Russia, China plead for time

Nations balk at U.S. draft resolution for U.N. sanctions against N. Korea

October 13, 2006|By Maggie Farley | Maggie Farley,Los Angeles Times

UNITED NATIONS -- The United States introduced a draft U.N. resolution yesterday seeking tough sanctions against North Korea in the wake of its announced nuclear test, pushing for a vote today, but Russia and China balked at two key measures and say they want more time.

The resolution calls for an arms embargo, a ban on goods related to North Korea's missile and nuclear programs, and a freeze on financial activities that support them, as well as a travel ban for senior North Korean officials. It would allow the interception and inspection of suspected nuclear and missile materials going in and out of North Korea.

Russia and China, sensitive to the prospect of such activity so close to their borders, are concerned about whether inspection of all North Korean cargo would be legal. The two countries, which as permanent members of the Security Council hold veto power, also worry that the resolution would allow military action.

A special envoy from China met yesterday with President Bush and Secretary of State Condoleezza Rice. White House spokesman Frederick Jones said Tang Jiaxuan told them that China agrees that "strong measures" are needed to punish North Korea but that Beijing only wants sanctions related to the proliferation of weapons of mass destruction.

Afterward, Rice acknowledged that it would take more time to win the support of China, the country that would have to implement many of the sanctions. She said the vote probably would not occur today, "but I think it will be soon."

Tang was headed to Moscow for meetings today and Saturday, and South Korean President Roh Moo Hyun was going to Beijing to discuss the matter.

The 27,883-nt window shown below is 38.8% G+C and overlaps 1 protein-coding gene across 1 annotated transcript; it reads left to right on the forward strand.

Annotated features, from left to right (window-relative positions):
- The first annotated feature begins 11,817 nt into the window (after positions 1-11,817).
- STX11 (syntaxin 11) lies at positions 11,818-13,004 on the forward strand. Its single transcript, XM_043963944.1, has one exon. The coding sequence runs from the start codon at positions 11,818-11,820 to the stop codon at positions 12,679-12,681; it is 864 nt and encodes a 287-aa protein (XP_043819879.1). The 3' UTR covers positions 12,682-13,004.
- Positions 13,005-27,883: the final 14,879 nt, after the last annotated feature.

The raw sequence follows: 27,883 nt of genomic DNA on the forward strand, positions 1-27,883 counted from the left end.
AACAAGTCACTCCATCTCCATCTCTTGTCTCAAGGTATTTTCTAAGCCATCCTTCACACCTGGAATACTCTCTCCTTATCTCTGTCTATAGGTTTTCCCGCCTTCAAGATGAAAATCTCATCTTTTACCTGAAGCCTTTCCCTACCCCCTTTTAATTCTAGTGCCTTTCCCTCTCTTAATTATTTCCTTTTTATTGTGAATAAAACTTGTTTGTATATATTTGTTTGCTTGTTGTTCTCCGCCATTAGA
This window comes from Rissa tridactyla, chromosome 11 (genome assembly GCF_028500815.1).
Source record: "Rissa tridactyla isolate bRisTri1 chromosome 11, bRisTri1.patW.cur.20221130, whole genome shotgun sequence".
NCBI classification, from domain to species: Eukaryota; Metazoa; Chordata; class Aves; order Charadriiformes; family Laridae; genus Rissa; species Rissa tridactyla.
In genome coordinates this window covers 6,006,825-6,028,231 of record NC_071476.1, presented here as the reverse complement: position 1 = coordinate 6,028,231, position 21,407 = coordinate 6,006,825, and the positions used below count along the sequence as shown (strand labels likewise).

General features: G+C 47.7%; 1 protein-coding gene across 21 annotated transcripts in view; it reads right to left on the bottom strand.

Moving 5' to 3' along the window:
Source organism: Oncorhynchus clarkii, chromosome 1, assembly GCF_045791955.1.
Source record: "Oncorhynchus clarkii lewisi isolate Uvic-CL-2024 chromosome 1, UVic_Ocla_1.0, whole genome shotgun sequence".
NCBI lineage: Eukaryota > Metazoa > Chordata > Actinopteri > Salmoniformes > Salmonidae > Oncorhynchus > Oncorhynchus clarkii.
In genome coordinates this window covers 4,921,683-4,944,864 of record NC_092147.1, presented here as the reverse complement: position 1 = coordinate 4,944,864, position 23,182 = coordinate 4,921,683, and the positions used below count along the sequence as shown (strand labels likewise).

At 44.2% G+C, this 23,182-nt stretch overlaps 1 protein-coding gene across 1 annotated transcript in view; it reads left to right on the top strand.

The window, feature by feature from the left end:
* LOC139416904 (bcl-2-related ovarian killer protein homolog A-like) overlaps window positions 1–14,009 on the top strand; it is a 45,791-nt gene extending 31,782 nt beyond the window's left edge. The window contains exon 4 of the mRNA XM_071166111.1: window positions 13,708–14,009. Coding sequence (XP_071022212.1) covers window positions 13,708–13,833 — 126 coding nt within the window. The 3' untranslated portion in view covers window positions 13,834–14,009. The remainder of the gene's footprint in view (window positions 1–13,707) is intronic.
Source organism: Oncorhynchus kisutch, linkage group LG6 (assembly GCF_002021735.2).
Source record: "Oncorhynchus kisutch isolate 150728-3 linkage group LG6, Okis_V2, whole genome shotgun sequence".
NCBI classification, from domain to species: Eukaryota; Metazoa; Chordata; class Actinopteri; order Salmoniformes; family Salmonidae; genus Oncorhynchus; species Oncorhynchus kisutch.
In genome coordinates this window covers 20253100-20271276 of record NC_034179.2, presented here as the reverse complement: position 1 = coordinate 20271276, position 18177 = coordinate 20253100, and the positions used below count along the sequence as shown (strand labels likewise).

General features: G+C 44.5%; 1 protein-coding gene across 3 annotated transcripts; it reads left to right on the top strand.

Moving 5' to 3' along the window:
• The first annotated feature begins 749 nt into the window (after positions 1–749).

Russian Ambassador Vitaly Churkin said he urged U.S. Ambassador John R. Bolton to slow the process in order to ensure agreement by the United Nations Security Council and to prevent problems with implementation of the resolution.

Bolton said the United States would consider changes in the resolution but is determined to vote on it by the end of the week. He left it "open to interpretation" whether that meant today or Sunday.

"I think the council should try to respond to a nuclear test within the same week that the test occurred," Bolton said. "We're certainly in favor of keeping all the diplomatic channels open, but we also want swift action, and we shouldn't allow meetings and more meetings to be an excuse for inaction."

One sticking point is the use of Chapter 7 of the U.N. Charter, which makes the resolution legally binding and includes provisions for possible military enforcement. China and Russia said they are reluctant to endorse a full Chapter 7 resolution out of concern that it would open the door to military action, as in the U.S.-led invasion of Iraq.

Maggie Farley writes for the Los Angeles Times.

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